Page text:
There’s been a growing concern among companies operating social networks such as Facebook, MySpace and LinkedIn — as well as the hundreds of niche sites that have sprung up — that too many of these online hubs could lead to paralysis among users. Inevitably, a user with too many sites to visit and update will abandon some, if not most.
Facebook, MySpace and others have been addressing the problem of the so-called “Walled Garden” with initiatives that make it easier for users to toggle back and forth between sites, taking their content with them. Unfortunately these initiatives have not caught on to the degree that many of their advocates had hoped.
Single Sign On
Now they are trying new approaches. One example is Facebook Connect, which allows users to share their Facebook profile information with third-party Web sites and use their Facebook user ID as a single logon. Another is Power.com, a platform that has already attracted some 5 million users in India and Latin America, and has now launched in the U.S.
Many industry watchers are particularly intrigued with Power.com’s approach, especially in contrast to Facebook Connect. Instead of starting with a central social networking site and then opening it up so the user can expand outward, Power.com is positioning itself as the holy grail of integrated social networking: a single sign-on portal.
Essentially, users register their social networks at Power.com. Their Power page then displays all of their friends, messages and content — not only from their networks, but also from their instant messaging and e-mail accounts.
“In the past, we have had sites introducing connection-type services, but they were also based on that vendor’s particular standard,” Steve Vachani, CEO of Power.com, told TechNewsWorld. “That has fundamentally been the problem and why we haven’t seen more integration among these sites. We are not creating an aggregator with Power.com — it is a social inter-networking platform.”
“We’ve moved from an online Internet portal focus to an online social networking focus,” he said. “Facebook, for example, is used as much — if not more — than a telephone in some cases.”
Now, the need to connect these sites is giving rise to the next phase of the Web, or Web 3.0, said Hecht. “These open social networking communities seek to make social networks easier to navigate for online users, allowing them to log in to an ultimately overall social networking experience instead of having to login individually to, for example, MySpace, Facebook or Bebo.”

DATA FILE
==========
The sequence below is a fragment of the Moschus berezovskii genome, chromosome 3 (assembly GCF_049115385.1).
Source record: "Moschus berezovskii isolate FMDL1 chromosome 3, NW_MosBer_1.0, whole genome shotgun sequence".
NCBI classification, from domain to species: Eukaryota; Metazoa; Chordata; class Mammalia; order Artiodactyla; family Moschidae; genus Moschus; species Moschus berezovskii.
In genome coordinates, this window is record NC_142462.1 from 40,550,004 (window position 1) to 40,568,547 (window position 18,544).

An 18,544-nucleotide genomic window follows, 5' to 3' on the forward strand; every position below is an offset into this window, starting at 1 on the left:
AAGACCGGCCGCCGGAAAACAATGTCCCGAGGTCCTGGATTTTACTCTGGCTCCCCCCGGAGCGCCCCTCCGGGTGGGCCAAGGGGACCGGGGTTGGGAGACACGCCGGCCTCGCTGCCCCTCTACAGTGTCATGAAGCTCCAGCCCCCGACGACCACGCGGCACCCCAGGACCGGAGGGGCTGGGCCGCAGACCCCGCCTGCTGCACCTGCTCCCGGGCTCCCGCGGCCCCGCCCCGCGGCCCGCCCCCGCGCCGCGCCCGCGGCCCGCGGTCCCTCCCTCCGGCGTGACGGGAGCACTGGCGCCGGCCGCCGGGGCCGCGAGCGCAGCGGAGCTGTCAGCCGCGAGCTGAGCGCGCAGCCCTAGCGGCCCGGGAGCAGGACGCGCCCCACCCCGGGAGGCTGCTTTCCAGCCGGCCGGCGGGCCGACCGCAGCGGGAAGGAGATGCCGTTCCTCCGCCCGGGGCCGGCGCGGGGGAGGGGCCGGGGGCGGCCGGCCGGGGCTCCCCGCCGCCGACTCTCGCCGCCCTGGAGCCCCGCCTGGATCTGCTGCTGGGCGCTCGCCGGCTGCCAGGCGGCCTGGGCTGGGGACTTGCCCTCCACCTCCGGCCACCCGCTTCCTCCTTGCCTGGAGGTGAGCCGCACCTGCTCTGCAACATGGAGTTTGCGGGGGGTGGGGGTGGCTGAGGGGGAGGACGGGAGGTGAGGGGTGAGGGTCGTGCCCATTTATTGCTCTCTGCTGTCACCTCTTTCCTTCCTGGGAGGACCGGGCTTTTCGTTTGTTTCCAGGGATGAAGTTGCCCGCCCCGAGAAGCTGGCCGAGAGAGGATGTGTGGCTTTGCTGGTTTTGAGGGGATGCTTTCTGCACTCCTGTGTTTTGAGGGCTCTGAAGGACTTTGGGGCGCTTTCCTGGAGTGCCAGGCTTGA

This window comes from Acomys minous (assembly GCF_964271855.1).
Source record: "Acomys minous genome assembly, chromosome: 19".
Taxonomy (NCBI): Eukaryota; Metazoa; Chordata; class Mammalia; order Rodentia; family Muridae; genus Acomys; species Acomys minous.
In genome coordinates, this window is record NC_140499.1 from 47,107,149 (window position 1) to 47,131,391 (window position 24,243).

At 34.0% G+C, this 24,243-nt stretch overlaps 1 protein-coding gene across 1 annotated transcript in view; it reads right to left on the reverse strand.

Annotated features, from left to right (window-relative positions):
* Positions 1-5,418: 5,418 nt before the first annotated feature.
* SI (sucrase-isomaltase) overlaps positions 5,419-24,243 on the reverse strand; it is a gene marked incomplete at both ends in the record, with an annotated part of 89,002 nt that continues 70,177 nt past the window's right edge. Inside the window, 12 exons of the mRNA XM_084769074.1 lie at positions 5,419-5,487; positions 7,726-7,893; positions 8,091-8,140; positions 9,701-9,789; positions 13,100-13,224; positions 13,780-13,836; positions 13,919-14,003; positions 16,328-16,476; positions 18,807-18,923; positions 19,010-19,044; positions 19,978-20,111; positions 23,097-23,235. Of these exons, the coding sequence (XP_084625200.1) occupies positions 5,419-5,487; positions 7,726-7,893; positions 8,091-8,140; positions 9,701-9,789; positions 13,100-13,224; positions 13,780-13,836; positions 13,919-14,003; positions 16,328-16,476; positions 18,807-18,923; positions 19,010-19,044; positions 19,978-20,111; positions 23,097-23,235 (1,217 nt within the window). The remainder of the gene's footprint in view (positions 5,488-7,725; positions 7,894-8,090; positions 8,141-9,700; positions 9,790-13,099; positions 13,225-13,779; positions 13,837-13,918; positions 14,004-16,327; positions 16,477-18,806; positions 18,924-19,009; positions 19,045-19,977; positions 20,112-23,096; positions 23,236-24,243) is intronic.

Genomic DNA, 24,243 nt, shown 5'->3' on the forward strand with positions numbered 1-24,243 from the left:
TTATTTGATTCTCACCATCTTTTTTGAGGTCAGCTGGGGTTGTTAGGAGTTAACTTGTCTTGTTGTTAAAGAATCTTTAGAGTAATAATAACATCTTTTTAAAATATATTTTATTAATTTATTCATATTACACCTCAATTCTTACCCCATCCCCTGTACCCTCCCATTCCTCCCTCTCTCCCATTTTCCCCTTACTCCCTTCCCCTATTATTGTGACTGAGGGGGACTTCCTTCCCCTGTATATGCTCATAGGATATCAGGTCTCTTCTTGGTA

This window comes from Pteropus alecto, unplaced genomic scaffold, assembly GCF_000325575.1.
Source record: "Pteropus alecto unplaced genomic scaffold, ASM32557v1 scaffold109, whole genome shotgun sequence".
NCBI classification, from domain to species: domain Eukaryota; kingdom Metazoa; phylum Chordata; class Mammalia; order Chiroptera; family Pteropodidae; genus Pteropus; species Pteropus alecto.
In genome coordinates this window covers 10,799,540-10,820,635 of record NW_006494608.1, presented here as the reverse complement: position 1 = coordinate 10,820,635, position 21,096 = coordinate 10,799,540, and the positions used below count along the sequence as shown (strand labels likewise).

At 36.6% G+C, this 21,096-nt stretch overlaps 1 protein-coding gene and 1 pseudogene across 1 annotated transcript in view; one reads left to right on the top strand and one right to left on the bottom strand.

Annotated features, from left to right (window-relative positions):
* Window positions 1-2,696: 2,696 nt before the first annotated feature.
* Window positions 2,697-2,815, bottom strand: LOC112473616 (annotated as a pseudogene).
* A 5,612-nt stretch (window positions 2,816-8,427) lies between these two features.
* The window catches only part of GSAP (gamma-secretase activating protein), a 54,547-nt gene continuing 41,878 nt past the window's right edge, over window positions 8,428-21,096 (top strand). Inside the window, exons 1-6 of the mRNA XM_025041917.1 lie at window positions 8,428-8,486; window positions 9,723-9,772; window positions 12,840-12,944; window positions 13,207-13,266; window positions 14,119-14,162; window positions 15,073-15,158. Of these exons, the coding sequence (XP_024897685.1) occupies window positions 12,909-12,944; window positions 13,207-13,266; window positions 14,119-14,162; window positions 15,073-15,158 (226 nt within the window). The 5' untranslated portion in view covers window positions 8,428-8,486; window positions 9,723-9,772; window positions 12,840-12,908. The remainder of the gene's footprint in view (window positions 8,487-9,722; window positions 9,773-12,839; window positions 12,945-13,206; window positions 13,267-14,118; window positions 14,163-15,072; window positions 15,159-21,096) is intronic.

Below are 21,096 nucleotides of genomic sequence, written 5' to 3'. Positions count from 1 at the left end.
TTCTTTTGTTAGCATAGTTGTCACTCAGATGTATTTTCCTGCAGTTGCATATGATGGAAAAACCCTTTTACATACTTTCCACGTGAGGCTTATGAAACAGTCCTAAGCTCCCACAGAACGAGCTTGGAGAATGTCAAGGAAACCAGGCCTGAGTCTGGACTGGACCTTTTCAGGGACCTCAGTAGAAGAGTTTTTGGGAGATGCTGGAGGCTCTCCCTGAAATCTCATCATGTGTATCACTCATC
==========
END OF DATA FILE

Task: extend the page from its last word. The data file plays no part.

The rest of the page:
The goal is to keep users online even longer than they are now, he said, with better functionality and portable content.
The question is, which approach will succeed? The earlier initiatives are hardly dead and, indeed, have active supporters.
OpenSocial, for example, seeks to tie all social networkers seamlessly together — a paradise for online advertisers.
However, in Hecht’s view, it is Facebook Connect that will likely give Web 3.0 the biggest boost. “It seeks to seamlessly integrate an online user’s experience within Facebook as well as outside on corporate Web sites, and [incorporate] information and news Web sites as well.”
There are limits to this approach, though, especially from the perspective of smaller social networking sites that wish to integrate with a larger network. A service like Power.com is very important for that reason, said Ed Vincent, founder of myProducer.tv, a social networking site for filmmakers.
“People will choose their favorite sites — such as Facebook or MySpace — for their personal activities, but they also need to stay on top of their industry-specific networks as well,” he pointed out. “Having the ability to be logged into one place but still able to interact in a separate environment will be key for a lot of online users.”
It should be noted that some of the other integration initiatives have also based their approach on the single-sign on concept. OpenID, for example, is an open standard that allows users to cruise these sites with a single sign-in and password to member sites. It has been adopted by MySpace, AOL, Google, IBM, Microsoft and Yahoo.
For various reasons, OpenID has not gotten the traction early advocates would have liked, Bill Washburn, first executive director of the OpenID Foundation, told TechNewsWorld. Still, he hopes that is about to change.
OpenID does have its fans. SourceForge.net adopted OpenID because its ecosystem was becoming more and more fragmented every day, and it needed a decentralized, open source mechanism for identity management, said Ross Turk, the organization’s director of community.
“The community feedback has been very positive,” he told TechNewsWorld, “and I believe continued adoption of OpenID in our community paves the way for greater data portability and functional integration across the entire open source ecosystem.”
So, Power.com has a lot of work ahead to achieve its goals. One reason it could become a more ubiquitous platform, though, is that its approach neatly sidesteps a number of challenges in the industry that have stymied its earlier counterparts.